Nelson Mandela may have started it all when he was in prison—"A garden is one of the few things in prison that one could control," he wrote in his autobiography. "Being a custodian of this patch of earth offered a small taste of freedom."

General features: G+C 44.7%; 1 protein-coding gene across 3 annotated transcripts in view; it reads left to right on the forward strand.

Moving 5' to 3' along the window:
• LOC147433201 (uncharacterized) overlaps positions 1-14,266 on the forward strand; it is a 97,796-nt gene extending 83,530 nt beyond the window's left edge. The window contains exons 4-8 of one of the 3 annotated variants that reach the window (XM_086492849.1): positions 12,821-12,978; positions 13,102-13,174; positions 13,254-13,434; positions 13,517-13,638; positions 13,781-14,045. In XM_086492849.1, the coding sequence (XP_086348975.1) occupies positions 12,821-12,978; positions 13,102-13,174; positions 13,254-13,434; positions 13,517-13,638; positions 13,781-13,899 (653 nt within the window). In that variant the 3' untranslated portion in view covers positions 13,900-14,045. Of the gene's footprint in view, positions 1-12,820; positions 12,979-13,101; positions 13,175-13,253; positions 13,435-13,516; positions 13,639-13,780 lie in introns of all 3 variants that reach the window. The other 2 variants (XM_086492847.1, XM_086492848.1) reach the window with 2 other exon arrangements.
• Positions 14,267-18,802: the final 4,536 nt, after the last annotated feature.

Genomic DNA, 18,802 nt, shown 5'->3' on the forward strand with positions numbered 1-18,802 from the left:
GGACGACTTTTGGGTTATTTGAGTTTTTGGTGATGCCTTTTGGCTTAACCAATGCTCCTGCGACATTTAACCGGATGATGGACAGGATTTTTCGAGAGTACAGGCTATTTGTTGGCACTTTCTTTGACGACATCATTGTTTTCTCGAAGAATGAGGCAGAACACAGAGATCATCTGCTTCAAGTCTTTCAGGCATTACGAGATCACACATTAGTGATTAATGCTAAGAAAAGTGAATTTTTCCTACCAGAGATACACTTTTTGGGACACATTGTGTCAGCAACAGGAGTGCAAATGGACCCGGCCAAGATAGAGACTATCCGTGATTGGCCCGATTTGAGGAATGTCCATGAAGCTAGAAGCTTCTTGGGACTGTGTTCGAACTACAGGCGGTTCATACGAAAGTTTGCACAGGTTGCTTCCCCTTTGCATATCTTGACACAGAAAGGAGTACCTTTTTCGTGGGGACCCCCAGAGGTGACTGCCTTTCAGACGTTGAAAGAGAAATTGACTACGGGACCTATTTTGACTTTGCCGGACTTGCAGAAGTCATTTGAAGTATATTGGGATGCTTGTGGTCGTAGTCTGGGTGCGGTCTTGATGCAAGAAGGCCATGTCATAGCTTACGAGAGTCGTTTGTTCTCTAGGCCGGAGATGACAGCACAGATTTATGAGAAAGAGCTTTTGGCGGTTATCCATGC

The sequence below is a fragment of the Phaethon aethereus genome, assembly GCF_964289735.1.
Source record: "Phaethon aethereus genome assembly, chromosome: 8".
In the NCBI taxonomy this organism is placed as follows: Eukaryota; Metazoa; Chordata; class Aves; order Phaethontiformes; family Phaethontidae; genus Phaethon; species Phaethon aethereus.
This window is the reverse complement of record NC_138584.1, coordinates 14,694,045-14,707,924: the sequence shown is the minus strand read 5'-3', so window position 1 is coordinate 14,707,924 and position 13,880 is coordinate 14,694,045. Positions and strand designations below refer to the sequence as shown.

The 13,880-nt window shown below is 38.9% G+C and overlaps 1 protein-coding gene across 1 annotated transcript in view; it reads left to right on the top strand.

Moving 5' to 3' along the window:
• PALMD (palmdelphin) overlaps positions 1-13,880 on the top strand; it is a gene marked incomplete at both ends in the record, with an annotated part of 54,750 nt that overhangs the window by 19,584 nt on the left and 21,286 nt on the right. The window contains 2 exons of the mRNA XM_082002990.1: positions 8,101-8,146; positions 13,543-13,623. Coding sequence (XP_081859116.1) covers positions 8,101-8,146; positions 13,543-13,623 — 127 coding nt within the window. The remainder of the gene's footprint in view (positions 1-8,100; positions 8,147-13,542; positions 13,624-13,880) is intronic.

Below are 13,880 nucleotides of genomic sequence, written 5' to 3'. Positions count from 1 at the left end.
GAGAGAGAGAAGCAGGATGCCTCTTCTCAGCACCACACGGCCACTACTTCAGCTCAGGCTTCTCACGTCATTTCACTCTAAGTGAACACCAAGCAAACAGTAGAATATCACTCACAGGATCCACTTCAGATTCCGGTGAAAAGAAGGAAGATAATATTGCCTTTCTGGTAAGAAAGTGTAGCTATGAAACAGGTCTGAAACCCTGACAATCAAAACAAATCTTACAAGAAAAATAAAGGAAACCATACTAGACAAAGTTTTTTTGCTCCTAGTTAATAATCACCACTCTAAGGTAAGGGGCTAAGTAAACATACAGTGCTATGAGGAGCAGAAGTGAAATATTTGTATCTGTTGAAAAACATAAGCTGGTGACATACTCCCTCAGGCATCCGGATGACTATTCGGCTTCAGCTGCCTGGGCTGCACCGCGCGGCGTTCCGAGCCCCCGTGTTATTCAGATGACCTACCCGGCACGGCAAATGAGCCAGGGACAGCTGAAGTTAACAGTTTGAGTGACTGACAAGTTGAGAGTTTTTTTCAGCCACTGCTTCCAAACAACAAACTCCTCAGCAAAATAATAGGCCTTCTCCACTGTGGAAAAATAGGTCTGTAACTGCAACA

But the idea probably rose to national fame only earlier this past decade, when the Garden Project of San Francisco started selling fresh produce to Alice Waters's acclaimed Chez Panisse restaurant. Catherine Sneed, the woman who in 1992 founded that project, which is a post-release program for ex-prisoners, did so because she had already seen such success with the Horticulture Program at the San Francisco County Jail, where she would go out on a daily basis with prisoners to work on the farm within the boundaries of the jail. The vegetables they grew were donated to soup kitchens and homeless shelters. Her moment of realization of a need for a post-release program came when one student of hers asked the visiting sheriff for permission to stay and work on the farm; Sneed recalled, "he had nothing on the outside."